Nita encourages those who witness the loss, “Please keep being supportive. Offer presence. Sometimes there are no words. Sometimes just going for a walk or sitting together to watch a movie might be enough. Or simply ask “How may I help you through this?” And never say “It’s just a pet…get over it already.”
That will not only not help…it can make the person feel like they are doing something wrong and/or damage their trust and relationship with you. I know several people who have dealt with that. Those people have sought me out for comfort, even if they don’t know me well, because they felt safe to express their sadness.
She continues, “It doesn’t really matter if the pet is young or old…if we have to euthanize them or if we find them or even if they crawl into our laps to die…or if they go off and hide to do it. Or what kind of pet it is. The pain is just as deep. As one man put it…’pick your poison’.”
Another component with pets…is the balancing act; not wanting to give up on our pets too soon (or…lose them too soon) and not wanting them to suffer. From talking with many people, this is one of the toughest and emotionally exhausting. When they are old and/or have health issues…we very often find ourselves in a pattern of ‘checking to see if they are breathing’ and our hearts feel like they stop in those moments until we see their chest and belly rise…then we breathe again before we go about the day.
Another who shared his story is Tom Ziemann, a writer, speaker, minister and manager, who has welcomed many furry family members into his home and heart. Their names were Pony Cat, Tiggy, Winny and Max. It is his dapper Tuxedo cat Max about which he speaks so eloquently. He describes the last day of Max’s life.
“I mourn today the passing of another cherished family member, my poor Max. Renal failure got the best of this gorgeous, beloved Tuxedo. His body finally could fight no more. I was glad I didn’t have to be asked to make the final decision. He looked peaceful when I picked him up from the vet, his body still warm, eyes open.”
He adopted Max from a colleague and there was an immediate bond between them. This cat had a healing effect on everyone who crossed his path and was referred to as “a one in a million creature.”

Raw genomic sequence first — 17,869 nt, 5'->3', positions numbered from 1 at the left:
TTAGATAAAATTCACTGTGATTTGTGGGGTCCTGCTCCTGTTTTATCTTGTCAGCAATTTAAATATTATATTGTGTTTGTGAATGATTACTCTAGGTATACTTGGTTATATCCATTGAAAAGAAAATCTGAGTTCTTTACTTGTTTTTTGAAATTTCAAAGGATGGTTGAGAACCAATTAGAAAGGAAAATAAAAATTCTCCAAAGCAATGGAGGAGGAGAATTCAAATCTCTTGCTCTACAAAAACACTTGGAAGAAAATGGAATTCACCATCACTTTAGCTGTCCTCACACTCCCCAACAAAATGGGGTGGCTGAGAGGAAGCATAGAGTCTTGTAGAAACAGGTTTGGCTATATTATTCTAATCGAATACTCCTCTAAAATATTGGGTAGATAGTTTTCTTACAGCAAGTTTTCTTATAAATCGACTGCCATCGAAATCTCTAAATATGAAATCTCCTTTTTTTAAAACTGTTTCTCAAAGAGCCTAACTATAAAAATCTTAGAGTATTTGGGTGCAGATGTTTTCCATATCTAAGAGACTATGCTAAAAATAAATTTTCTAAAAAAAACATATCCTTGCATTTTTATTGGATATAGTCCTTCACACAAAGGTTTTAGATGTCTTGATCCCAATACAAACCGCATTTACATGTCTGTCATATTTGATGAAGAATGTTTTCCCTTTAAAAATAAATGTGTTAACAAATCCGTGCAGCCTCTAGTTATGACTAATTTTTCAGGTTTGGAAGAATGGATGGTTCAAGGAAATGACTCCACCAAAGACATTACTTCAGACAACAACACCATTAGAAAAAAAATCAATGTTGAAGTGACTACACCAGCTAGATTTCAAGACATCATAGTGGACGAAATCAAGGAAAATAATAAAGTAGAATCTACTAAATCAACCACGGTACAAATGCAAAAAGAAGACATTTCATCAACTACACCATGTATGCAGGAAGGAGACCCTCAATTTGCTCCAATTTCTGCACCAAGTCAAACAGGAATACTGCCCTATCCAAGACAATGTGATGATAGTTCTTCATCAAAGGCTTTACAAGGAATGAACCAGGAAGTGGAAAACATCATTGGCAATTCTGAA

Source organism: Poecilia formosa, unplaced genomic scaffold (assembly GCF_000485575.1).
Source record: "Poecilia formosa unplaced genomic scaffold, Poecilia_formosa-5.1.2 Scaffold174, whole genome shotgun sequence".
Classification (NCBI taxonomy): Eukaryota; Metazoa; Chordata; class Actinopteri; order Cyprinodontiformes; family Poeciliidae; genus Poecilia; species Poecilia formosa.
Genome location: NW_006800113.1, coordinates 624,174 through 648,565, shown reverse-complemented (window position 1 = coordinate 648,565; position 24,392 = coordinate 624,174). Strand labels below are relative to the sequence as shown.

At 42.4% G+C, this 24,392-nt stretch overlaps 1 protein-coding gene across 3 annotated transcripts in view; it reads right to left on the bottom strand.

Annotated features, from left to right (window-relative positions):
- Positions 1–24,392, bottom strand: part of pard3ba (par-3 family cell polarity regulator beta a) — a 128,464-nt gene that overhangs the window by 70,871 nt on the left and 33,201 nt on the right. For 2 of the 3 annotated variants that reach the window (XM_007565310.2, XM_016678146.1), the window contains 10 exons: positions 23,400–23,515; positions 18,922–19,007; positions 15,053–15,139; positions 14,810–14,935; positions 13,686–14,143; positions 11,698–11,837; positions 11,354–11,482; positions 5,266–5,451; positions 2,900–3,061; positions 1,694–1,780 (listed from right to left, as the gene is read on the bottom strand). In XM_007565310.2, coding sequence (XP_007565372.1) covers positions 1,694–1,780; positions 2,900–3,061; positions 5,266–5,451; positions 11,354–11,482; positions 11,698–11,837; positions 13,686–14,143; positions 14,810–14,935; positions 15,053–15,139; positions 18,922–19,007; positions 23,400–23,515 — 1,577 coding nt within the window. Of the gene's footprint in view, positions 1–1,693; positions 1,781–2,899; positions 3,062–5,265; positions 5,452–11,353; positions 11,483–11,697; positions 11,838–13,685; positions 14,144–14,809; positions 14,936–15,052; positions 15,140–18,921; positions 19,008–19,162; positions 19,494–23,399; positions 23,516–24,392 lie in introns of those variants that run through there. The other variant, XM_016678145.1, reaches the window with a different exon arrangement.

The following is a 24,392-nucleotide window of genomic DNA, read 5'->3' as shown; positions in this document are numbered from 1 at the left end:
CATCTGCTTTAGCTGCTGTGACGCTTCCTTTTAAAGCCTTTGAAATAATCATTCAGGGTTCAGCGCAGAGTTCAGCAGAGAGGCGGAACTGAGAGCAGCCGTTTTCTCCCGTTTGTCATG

Since Max’s death, Tom relates, “I realize some people won’t “Get It.”
They can’t understand the sheer heartache about losing a loving, devoted pet. If I hear another callous person say; “Dude, it was a fricken’ cat. Grow a pair,” I’m gonna go off on them. The death of a pet can be just as poignant as that of a friend or family member.”
He reminds us that, “Pets, like friends, offer magical healing on ones’ body, mind and spirit. Studies have shown that the mere petting of an animal releases beneficial serotonin and other healing chemicals into the blood stream. We feel good when we demonstrate love towards anyone, whether they have two legs or four. They have an uncanny knack, and a sense of knowing when we are in pain as well. Dogs are supremely keen in this arena. Death is something each of us must deal with in our own way.”
What complicated his grief is that he experienced half a dozen deaths in less than six months. That included his parents, two cats by marauding coyotes and one to old age.
He says, “By sharing my experience, I hope it will offer some insight and perhaps give some solace and peace to those who have felt death’s painful grasp or may experience it in the future. Times like these are difficult. We must all process and learn from our experiences in our own way. We continue on our course, striving to make our own lifetime contributions.
Coming to terms with my grief is being channeled through cherishing the great memories and remembering the good times. The funny things that I witnessed are the keys for me in facing pain, loss and suffering. It’s been said that grief never truly ends… it changes. It’s a passage we all must endure. Definitely not a place to dwell. It’s not a sign of weakness or even a lack of faith. It’s the heavy price of love and a measure of how deeply we love and are loved. Well worth it.”